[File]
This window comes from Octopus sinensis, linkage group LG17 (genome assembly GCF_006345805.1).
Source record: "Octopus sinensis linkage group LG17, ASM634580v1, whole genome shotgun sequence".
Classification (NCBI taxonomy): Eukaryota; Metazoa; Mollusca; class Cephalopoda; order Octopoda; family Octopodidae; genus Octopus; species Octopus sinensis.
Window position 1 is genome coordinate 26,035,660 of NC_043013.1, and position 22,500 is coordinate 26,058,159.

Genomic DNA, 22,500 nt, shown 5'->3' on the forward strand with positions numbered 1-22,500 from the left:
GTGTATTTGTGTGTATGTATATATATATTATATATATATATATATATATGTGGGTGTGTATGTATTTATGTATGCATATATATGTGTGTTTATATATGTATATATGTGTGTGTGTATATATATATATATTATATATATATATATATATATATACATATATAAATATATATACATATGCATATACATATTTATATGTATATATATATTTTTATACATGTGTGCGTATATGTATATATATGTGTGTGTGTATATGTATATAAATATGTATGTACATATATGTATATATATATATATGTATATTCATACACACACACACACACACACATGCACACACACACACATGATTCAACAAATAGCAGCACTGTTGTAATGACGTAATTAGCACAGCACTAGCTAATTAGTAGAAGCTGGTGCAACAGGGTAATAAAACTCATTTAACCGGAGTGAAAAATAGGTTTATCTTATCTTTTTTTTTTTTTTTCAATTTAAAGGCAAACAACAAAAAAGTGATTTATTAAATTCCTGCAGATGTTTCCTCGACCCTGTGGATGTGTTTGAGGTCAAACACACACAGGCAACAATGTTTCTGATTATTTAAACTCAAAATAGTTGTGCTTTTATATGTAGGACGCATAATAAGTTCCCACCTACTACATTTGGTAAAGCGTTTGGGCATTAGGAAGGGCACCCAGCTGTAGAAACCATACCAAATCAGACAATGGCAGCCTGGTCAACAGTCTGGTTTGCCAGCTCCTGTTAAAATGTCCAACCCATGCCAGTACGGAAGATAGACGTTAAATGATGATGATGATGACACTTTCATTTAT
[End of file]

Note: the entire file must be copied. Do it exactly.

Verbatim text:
This window comes from Octopus sinensis, linkage group LG17 (genome assembly GCF_006345805.1).
Source record: "Octopus sinensis linkage group LG17, ASM634580v1, whole genome shotgun sequence".
Classification (NCBI taxonomy): Eukaryota; Metazoa; Mollusca; class Cephalopoda; order Octopoda; family Octopodidae; genus Octopus; species Octopus sinensis.
Window position 1 is genome coordinate 26,035,660 of NC_043013.1, and position 22,500 is coordinate 26,058,159.

Genomic DNA, 22,500 nt, shown 5'->3' on the forward strand with positions numbered 1-22,500 from the left:
GTGTATTTGTGTGTATGTATATATATATTATATATATATATATATATATGTGGGTGTGTATGTATTTATGTATGCATATATATGTGTGTTTATATATGTATATATGTGTGTGTGTATATATATATATATTATATATATATATATATATATATACATATATAAATATATATACATATGCATATACATATTTATATGTATATATATATTTTTATACATGTGTGCGTATATGTATATATATGTGTGTGTGTATATGTATATAAATATGTATGTACATATATGTATATATATATATATGTATATTCATACACACACACACACACACACATGCACACACACACACATGATTCAACAAATAGCAGCACTGTTGTAATGACGTAATTAGCACAGCACTAGCTAATTAGTAGAAGCTGGTGCAACAGGGTAATAAAACTCATTTAACCGGAGTGAAAAATAGGTTTATCTTATCTTTTTTTTTTTTTTTCAATTTAAAGGCAAACAACAAAAAAGTGATTTATTAAATTCCTGCAGATGTTTCCTCGACCCTGTGGATGTGTTTGAGGTCAAACACACACAGGCAACAATGTTTCTGATTATTTAAACTCAAAATAGTTGTGCTTTTATATGTAGGACGCATAATAAGTTCCCACCTACTACATTTGGTAAAGCGTTTGGGCATTAGGAAGGGCACCCAGCTGTAGAAACCATACCAAATCAGACAATGGCAGCCTGGTCAACAGTCTGGTTTGCCAGCTCCTGTTAAAATGTCCAACCCATGCCAGTACGGAAGATAGACGTTAAATGATGATGATGATGACACTTTCATTTAT